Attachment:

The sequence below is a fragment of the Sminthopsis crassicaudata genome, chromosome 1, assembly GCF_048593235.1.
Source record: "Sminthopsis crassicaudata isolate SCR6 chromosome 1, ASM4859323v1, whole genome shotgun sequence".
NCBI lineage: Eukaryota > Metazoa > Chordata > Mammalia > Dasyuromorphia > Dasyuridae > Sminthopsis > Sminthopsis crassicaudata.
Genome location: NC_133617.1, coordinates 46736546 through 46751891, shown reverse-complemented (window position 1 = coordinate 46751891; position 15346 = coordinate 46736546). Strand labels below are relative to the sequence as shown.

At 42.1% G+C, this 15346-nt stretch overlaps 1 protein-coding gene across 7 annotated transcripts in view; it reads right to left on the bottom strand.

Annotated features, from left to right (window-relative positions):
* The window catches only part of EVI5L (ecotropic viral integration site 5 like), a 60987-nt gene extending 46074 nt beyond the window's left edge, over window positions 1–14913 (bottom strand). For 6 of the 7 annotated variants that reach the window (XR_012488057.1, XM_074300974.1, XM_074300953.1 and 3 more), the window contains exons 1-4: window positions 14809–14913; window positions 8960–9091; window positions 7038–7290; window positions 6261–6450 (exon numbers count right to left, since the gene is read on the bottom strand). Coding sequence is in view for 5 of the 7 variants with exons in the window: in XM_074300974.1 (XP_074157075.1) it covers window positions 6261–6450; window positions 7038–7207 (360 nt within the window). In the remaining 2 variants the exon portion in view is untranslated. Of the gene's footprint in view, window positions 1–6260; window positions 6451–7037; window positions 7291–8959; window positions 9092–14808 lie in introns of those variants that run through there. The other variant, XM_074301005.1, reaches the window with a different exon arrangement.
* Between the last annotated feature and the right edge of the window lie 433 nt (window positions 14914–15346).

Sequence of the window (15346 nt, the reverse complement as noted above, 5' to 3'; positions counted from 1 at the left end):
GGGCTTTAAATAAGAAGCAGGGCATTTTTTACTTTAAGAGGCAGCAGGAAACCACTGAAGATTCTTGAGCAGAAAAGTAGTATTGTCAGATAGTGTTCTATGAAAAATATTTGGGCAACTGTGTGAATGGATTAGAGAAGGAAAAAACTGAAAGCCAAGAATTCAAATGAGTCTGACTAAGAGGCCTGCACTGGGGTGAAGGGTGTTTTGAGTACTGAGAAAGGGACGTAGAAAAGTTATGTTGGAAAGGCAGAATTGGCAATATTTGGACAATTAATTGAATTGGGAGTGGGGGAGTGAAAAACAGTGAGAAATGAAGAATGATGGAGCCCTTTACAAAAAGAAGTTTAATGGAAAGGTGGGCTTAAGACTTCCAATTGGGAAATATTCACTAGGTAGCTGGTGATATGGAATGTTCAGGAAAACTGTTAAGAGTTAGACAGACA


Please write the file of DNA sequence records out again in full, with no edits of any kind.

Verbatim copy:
The sequence below is a fragment of the Sminthopsis crassicaudata genome, chromosome 1, assembly GCF_048593235.1.
Source record: "Sminthopsis crassicaudata isolate SCR6 chromosome 1, ASM4859323v1, whole genome shotgun sequence".
NCBI lineage: Eukaryota > Metazoa > Chordata > Mammalia > Dasyuromorphia > Dasyuridae > Sminthopsis > Sminthopsis crassicaudata.
Genome location: NC_133617.1, coordinates 46736546 through 46751891, shown reverse-complemented (window position 1 = coordinate 46751891; position 15346 = coordinate 46736546). Strand labels below are relative to the sequence as shown.

At 42.1% G+C, this 15346-nt stretch overlaps 1 protein-coding gene across 7 annotated transcripts in view; it reads right to left on the bottom strand.

Annotated features, from left to right (window-relative positions):
* The window catches only part of EVI5L (ecotropic viral integration site 5 like), a 60987-nt gene extending 46074 nt beyond the window's left edge, over window positions 1–14913 (bottom strand). For 6 of the 7 annotated variants that reach the window (XR_012488057.1, XM_074300974.1, XM_074300953.1 and 3 more), the window contains exons 1-4: window positions 14809–14913; window positions 8960–9091; window positions 7038–7290; window positions 6261–6450 (exon numbers count right to left, since the gene is read on the bottom strand). Coding sequence is in view for 5 of the 7 variants with exons in the window: in XM_074300974.1 (XP_074157075.1) it covers window positions 6261–6450; window positions 7038–7207 (360 nt within the window). In the remaining 2 variants the exon portion in view is untranslated. Of the gene's footprint in view, window positions 1–6260; window positions 6451–7037; window positions 7291–8959; window positions 9092–14808 lie in introns of those variants that run through there. The other variant, XM_074301005.1, reaches the window with a different exon arrangement.
* Between the last annotated feature and the right edge of the window lie 433 nt (window positions 14914–15346).

Sequence of the window (15346 nt, the reverse complement as noted above, 5' to 3'; positions counted from 1 at the left end):
GGGCTTTAAATAAGAAGCAGGGCATTTTTTACTTTAAGAGGCAGCAGGAAACCACTGAAGATTCTTGAGCAGAAAAGTAGTATTGTCAGATAGTGTTCTATGAAAAATATTTGGGCAACTGTGTGAATGGATTAGAGAAGGAAAAAACTGAAAGCCAAGAATTCAAATGAGTCTGACTAAGAGGCCTGCACTGGGGTGAAGGGTGTTTTGAGTACTGAGAAAGGGACGTAGAAAAGTTATGTTGGAAAGGCAGAATTGGCAATATTTGGACAATTAATTGAATTGGGAGTGGGGGAGTGAAAAACAGTGAGAAATGAAGAATGATGGAGCCCTTTACAAAAAGAAGTTTAATGGAAAGGTGGGCTTAAGACTTCCAATTGGGAAATATTCACTAGGTAGCTGGTGATATGGAATGTTCAGGAAAACTGTTAAGAGTTAGACAGACA